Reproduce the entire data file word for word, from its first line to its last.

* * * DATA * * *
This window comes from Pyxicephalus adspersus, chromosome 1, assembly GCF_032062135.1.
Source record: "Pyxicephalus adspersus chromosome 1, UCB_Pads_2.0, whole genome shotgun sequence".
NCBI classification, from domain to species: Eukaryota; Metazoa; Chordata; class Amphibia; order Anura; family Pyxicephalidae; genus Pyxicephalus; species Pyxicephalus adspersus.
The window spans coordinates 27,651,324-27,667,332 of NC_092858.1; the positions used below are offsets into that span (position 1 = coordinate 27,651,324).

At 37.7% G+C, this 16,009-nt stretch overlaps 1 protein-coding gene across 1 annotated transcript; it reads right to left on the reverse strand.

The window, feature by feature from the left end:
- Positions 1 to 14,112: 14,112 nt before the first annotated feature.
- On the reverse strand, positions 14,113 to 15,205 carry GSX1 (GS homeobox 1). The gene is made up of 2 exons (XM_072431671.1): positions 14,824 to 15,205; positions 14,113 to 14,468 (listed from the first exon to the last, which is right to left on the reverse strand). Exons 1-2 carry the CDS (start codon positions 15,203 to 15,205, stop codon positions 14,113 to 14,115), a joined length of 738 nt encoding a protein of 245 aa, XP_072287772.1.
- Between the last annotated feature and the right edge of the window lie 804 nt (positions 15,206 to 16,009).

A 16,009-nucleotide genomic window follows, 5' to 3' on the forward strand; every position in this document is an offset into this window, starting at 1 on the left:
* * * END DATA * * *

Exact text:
This window comes from Pyxicephalus adspersus, chromosome 1, assembly GCF_032062135.1.
Source record: "Pyxicephalus adspersus chromosome 1, UCB_Pads_2.0, whole genome shotgun sequence".
NCBI classification, from domain to species: Eukaryota; Metazoa; Chordata; class Amphibia; order Anura; family Pyxicephalidae; genus Pyxicephalus; species Pyxicephalus adspersus.
The window spans coordinates 27,651,324-27,667,332 of NC_092858.1; the positions used below are offsets into that span (position 1 = coordinate 27,651,324).

At 37.7% G+C, this 16,009-nt stretch overlaps 1 protein-coding gene across 1 annotated transcript; it reads right to left on the reverse strand.

The window, feature by feature from the left end:
- Positions 1 to 14,112: 14,112 nt before the first annotated feature.
- On the reverse strand, positions 14,113 to 15,205 carry GSX1 (GS homeobox 1). The gene is made up of 2 exons (XM_072431671.1): positions 14,824 to 15,205; positions 14,113 to 14,468 (listed from the first exon to the last, which is right to left on the reverse strand). Exons 1-2 carry the CDS (start codon positions 15,203 to 15,205, stop codon positions 14,113 to 14,115), a joined length of 738 nt encoding a protein of 245 aa, XP_072287772.1.
- Between the last annotated feature and the right edge of the window lie 804 nt (positions 15,206 to 16,009).

A 16,009-nucleotide genomic window follows, 5' to 3' on the forward strand; every position in this document is an offset into this window, starting at 1 on the left: